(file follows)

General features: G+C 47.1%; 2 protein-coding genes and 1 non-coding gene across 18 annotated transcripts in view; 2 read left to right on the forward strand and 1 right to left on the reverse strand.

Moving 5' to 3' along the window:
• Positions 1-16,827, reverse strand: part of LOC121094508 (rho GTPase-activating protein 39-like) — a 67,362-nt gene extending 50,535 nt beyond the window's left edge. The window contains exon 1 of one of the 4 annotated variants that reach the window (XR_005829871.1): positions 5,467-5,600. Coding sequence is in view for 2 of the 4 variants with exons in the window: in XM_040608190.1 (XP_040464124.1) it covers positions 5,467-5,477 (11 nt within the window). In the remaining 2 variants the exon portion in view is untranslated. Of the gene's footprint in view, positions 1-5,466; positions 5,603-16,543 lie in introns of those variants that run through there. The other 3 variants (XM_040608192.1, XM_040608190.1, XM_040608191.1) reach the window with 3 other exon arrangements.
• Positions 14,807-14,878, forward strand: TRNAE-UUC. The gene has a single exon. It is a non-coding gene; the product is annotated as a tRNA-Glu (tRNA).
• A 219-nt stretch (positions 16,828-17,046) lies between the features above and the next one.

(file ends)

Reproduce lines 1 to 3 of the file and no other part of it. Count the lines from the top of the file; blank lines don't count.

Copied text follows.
General features: G+C 47.1%; 2 protein-coding genes and 1 non-coding gene across 18 annotated transcripts in view; 2 read left to right on the forward strand and 1 right to left on the reverse strand.

Moving 5' to 3' along the window:
• Positions 1-16,827, reverse strand: part of LOC121094508 (rho GTPase-activating protein 39-like) — a 67,362-nt gene extending 50,535 nt beyond the window's left edge. The window contains exon 1 of one of the 4 annotated variants that reach the window (XR_005829871.1): positions 5,467-5,600. Coding sequence is in view for 2 of the 4 variants with exons in the window: in XM_040608190.1 (XP_040464124.1) it covers positions 5,467-5,477 (11 nt within the window). In the remaining 2 variants the exon portion in view is untranslated. Of the gene's footprint in view, positions 1-5,466; positions 5,603-16,543 lie in introns of those variants that run through there. The other 3 variants (XM_040608192.1, XM_040608190.1, XM_040608191.1) reach the window with 3 other exon arrangements.